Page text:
What this is all really bringing home to me is just how important people are to the theatrical process. I know that might sound like a no-brainer, but I don’t think I’ve ever thought about it in exactly this context before. When I hear people talk — directors, actors, vocal coaches, etc — about their training and experience, they don’t tend to talk about what books they read. They talk about who they learned from. They talk about the amazing workshop they went to. They talk about summer immersion programs and the best course they ever had at school. They talk about the high school drama teacher who gave them a phrase that still rattles in their brains twenty years later. They talk about the first director who opened a door that let them feel like they were really doing something great on-stage.  That’s the sort of guidance I hope OCS Education can offer: a tangible and personal connection to the work, above and beyond the words on the page.

–Cass

Shakespeare’s Influence, Far and Wide

It’s April 23rd again, and that must mean it’s time for the Shakespeare Birthday Project. I’m pleased to once again be taking part in this celebration of Shakespeare’s life and the great joy he’s brought to so many people for so many years.

The thing of it is — I wasn’t quite sure what to write about this year. I’ve already devoted a post to how Shakespeare shaped my life path, and last year I discussed his inspirational power to teachers. Fortunately, circumstances aligned to provide me an avenue for discussion, because this year, Shakespeare’s birthday falls swift on the heels of an incredible eight-day stretch of OCS Education seminars. We began on Friday the 12th with our Spring Teacher Seminar, and that barreled straight into this year’s second annual week-long International Paper Leadership Seminar. Having these two events back up against each other allowed me to see the full spectrum of engagement with Shakespeare, from our super-excited educators, eagerly throwing themselves into immersion, to a group of business professionals, lawyers, and mill foremen, most of whom had little lifetime exposure to Shakespeare, and some of whom primarily spoke languages other than English.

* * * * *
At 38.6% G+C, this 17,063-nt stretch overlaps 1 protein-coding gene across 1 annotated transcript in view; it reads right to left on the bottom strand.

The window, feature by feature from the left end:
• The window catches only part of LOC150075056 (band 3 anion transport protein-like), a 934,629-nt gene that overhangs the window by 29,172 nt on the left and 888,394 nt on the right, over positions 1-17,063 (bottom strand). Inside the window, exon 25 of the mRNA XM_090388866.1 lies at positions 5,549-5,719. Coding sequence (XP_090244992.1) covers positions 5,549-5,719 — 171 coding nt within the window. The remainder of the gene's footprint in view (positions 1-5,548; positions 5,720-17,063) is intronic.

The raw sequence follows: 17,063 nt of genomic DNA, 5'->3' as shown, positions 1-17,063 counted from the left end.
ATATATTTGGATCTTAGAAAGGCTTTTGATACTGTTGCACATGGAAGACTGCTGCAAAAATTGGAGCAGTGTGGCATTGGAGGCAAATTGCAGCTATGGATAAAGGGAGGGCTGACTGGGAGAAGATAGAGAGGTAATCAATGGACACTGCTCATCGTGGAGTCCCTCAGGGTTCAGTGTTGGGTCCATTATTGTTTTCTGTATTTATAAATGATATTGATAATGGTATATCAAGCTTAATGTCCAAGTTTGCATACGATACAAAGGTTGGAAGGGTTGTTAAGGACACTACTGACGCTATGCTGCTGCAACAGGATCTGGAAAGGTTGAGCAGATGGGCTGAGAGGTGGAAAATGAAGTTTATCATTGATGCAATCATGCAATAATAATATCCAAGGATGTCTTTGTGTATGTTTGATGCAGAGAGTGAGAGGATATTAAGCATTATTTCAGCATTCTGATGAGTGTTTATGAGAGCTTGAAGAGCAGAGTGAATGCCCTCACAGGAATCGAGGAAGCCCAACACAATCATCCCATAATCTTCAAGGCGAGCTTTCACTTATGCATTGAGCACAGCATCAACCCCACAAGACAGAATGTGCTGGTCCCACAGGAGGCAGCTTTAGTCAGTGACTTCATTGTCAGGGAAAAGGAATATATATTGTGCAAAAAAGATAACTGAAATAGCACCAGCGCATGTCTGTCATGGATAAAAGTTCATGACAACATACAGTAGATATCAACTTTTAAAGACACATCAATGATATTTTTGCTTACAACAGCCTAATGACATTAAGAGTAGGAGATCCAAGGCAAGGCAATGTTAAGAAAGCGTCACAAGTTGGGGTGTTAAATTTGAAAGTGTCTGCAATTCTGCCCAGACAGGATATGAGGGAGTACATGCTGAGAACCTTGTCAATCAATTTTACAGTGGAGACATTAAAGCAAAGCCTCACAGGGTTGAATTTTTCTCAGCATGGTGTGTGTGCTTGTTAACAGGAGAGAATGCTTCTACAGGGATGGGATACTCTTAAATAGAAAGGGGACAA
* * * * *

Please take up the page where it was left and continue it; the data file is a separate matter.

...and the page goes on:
There are ways in which our Teacher Seminars are like shooting fish in a barrel, because those educators (particularly those attendees who come multiple times a year) are always hungry to indulge their love of Shakespeare. That can be a double-edged sword, however, because it means I feel a lot of pressure to give them new, exciting material. So, for this event, I was pleased to be able to give them over to our Tempt Me Further tour actors for two workshops. I think they always get different insights from such active practitioners, even if they’re covering the same material that Sarah and I would. They also got to listen to a Master Minds lecture from an MBC graduate student and had the opportunity to discuss common misconceptions about early modern female performance with her. Best of all, though, they threw themselves willingly into every activity, listening attentively, offering their own viewpoints, and feverishly scribbling notes to take back to their own classrooms. Thanks to their enthusiasm and cheerful participation, I finished the weekend feeling, as I typically do after Teacher Seminars, more energized, rather than drained.

Our Leadership Seminars are a different animal, since the people we see for those typically come from well outside the world of Shakespeare or even of education. On the first day of this program, the International Paper coordinator asked the participants to rate their impression of Shakespeare on a scale of 1 to 10, with 1 meaning “would rather eat glass” to 10 meaning “have a secret crush on him.” We heard a few encouraging responses of 8+, but we also heard (not unexpectedly), a few in the 1-3 range — so we had our work cut out for us. We know that going in, though, and we’re always up for the challenge.